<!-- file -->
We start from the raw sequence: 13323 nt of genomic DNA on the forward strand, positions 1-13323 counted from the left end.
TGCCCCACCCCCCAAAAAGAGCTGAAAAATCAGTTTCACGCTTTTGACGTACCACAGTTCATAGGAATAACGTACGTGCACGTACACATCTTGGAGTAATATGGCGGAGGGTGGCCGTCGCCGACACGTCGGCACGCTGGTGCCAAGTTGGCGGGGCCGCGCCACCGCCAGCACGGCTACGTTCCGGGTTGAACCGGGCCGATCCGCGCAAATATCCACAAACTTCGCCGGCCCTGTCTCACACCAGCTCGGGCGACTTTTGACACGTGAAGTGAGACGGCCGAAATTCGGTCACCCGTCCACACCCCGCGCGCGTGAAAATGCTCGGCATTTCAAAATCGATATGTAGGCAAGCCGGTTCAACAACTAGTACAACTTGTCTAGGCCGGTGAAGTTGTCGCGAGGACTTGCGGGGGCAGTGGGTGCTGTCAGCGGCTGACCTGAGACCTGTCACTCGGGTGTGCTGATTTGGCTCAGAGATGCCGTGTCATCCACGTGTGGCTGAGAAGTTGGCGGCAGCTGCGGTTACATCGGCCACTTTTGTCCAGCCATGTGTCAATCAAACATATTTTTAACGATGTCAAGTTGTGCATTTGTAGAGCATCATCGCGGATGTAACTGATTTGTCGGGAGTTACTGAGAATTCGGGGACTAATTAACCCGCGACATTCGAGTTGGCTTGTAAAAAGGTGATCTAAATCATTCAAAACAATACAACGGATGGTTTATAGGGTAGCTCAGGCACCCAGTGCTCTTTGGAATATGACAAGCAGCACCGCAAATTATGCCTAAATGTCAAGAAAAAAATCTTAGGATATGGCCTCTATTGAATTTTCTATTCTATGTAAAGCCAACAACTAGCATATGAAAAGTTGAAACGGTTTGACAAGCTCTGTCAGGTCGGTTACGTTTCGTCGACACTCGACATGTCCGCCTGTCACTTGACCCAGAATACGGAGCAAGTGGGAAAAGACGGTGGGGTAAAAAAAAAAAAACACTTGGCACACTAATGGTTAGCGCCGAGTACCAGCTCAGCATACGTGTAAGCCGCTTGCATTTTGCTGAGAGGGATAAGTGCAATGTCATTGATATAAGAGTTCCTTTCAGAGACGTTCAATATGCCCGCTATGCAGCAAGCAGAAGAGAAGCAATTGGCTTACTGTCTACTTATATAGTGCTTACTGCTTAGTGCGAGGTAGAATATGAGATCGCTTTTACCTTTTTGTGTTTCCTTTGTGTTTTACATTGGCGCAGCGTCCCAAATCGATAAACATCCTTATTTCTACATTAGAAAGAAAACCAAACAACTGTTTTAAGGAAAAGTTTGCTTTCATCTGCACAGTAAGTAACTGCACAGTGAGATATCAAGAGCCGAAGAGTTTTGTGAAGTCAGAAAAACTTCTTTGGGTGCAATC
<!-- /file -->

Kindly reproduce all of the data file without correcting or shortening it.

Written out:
We start from the raw sequence: 13323 nt of genomic DNA on the forward strand, positions 1-13323 counted from the left end.
TGCCCCACCCCCCAAAAAGAGCTGAAAAATCAGTTTCACGCTTTTGACGTACCACAGTTCATAGGAATAACGTACGTGCACGTACACATCTTGGAGTAATATGGCGGAGGGTGGCCGTCGCCGACACGTCGGCACGCTGGTGCCAAGTTGGCGGGGCCGCGCCACCGCCAGCACGGCTACGTTCCGGGTTGAACCGGGCCGATCCGCGCAAATATCCACAAACTTCGCCGGCCCTGTCTCACACCAGCTCGGGCGACTTTTGACACGTGAAGTGAGACGGCCGAAATTCGGTCACCCGTCCACACCCCGCGCGCGTGAAAATGCTCGGCATTTCAAAATCGATATGTAGGCAAGCCGGTTCAACAACTAGTACAACTTGTCTAGGCCGGTGAAGTTGTCGCGAGGACTTGCGGGGGCAGTGGGTGCTGTCAGCGGCTGACCTGAGACCTGTCACTCGGGTGTGCTGATTTGGCTCAGAGATGCCGTGTCATCCACGTGTGGCTGAGAAGTTGGCGGCAGCTGCGGTTACATCGGCCACTTTTGTCCAGCCATGTGTCAATCAAACATATTTTTAACGATGTCAAGTTGTGCATTTGTAGAGCATCATCGCGGATGTAACTGATTTGTCGGGAGTTACTGAGAATTCGGGGACTAATTAACCCGCGACATTCGAGTTGGCTTGTAAAAAGGTGATCTAAATCATTCAAAACAATACAACGGATGGTTTATAGGGTAGCTCAGGCACCCAGTGCTCTTTGGAATATGACAAGCAGCACCGCAAATTATGCCTAAATGTCAAGAAAAAAATCTTAGGATATGGCCTCTATTGAATTTTCTATTCTATGTAAAGCCAACAACTAGCATATGAAAAGTTGAAACGGTTTGACAAGCTCTGTCAGGTCGGTTACGTTTCGTCGACACTCGACATGTCCGCCTGTCACTTGACCCAGAATACGGAGCAAGTGGGAAAAGACGGTGGGGTAAAAAAAAAAAAACACTTGGCACACTAATGGTTAGCGCCGAGTACCAGCTCAGCATACGTGTAAGCCGCTTGCATTTTGCTGAGAGGGATAAGTGCAATGTCATTGATATAAGAGTTCCTTTCAGAGACGTTCAATATGCCCGCTATGCAGCAAGCAGAAGAGAAGCAATTGGCTTACTGTCTACTTATATAGTGCTTACTGCTTAGTGCGAGGTAGAATATGAGATCGCTTTTACCTTTTTGTGTTTCCTTTGTGTTTTACATTGGCGCAGCGTCCCAAATCGATAAACATCCTTATTTCTACATTAGAAAGAAAACCAAACAACTGTTTTAAGGAAAAGTTTGCTTTCATCTGCACAGTAAGTAACTGCACAGTGAGATATCAAGAGCCGAAGAGTTTTGTGAAGTCAGAAAAACTTCTTTGGGTGCAATC